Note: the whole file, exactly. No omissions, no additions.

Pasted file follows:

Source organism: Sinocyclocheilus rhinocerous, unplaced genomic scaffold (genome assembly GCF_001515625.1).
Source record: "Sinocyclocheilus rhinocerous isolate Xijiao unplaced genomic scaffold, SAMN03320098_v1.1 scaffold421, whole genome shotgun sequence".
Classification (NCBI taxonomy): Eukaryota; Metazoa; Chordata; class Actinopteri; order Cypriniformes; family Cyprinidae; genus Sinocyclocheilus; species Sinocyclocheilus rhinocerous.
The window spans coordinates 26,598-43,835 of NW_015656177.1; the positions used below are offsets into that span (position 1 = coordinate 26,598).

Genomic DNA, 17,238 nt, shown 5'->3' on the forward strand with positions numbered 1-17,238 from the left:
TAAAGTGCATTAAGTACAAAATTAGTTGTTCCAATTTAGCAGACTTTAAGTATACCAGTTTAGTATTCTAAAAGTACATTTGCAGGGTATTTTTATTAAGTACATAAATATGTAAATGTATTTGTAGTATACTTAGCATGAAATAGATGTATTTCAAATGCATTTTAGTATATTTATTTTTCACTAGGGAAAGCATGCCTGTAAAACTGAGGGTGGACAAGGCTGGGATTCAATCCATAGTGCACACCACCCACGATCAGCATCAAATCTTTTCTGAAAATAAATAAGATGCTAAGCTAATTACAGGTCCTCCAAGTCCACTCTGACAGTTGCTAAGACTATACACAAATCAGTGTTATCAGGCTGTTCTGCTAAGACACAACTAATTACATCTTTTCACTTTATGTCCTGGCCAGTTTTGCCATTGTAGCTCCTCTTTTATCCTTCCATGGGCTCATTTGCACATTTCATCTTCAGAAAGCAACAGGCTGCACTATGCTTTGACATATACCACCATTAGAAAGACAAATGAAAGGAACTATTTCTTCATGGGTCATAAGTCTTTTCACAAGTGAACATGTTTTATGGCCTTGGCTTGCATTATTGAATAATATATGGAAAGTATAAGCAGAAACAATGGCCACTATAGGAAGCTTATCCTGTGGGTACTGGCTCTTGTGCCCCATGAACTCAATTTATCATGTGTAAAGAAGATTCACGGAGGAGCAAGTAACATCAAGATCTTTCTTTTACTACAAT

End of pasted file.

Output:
Source organism: Sinocyclocheilus rhinocerous, unplaced genomic scaffold (genome assembly GCF_001515625.1).
Source record: "Sinocyclocheilus rhinocerous isolate Xijiao unplaced genomic scaffold, SAMN03320098_v1.1 scaffold421, whole genome shotgun sequence".
Classification (NCBI taxonomy): Eukaryota; Metazoa; Chordata; class Actinopteri; order Cypriniformes; family Cyprinidae; genus Sinocyclocheilus; species Sinocyclocheilus rhinocerous.
The window spans coordinates 26,598-43,835 of NW_015656177.1; the positions used below are offsets into that span (position 1 = coordinate 26,598).

Genomic DNA, 17,238 nt, shown 5'->3' on the forward strand with positions numbered 1-17,238 from the left:
TAAAGTGCATTAAGTACAAAATTAGTTGTTCCAATTTAGCAGACTTTAAGTATACCAGTTTAGTATTCTAAAAGTACATTTGCAGGGTATTTTTATTAAGTACATAAATATGTAAATGTATTTGTAGTATACTTAGCATGAAATAGATGTATTTCAAATGCATTTTAGTATATTTATTTTTCACTAGGGAAAGCATGCCTGTAAAACTGAGGGTGGACAAGGCTGGGATTCAATCCATAGTGCACACCACCCACGATCAGCATCAAATCTTTTCTGAAAATAAATAAGATGCTAAGCTAATTACAGGTCCTCCAAGTCCACTCTGACAGTTGCTAAGACTATACACAAATCAGTGTTATCAGGCTGTTCTGCTAAGACACAACTAATTACATCTTTTCACTTTATGTCCTGGCCAGTTTTGCCATTGTAGCTCCTCTTTTATCCTTCCATGGGCTCATTTGCACATTTCATCTTCAGAAAGCAACAGGCTGCACTATGCTTTGACATATACCACCATTAGAAAGACAAATGAAAGGAACTATTTCTTCATGGGTCATAAGTCTTTTCACAAGTGAACATGTTTTATGGCCTTGGCTTGCATTATTGAATAATATATGGAAAGTATAAGCAGAAACAATGGCCACTATAGGAAGCTTATCCTGTGGGTACTGGCTCTTGTGCCCCATGAACTCAATTTATCATGTGTAAAGAAGATTCACGGAGGAGCAAGTAACATCAAGATCTTTCTTTTACTACAAT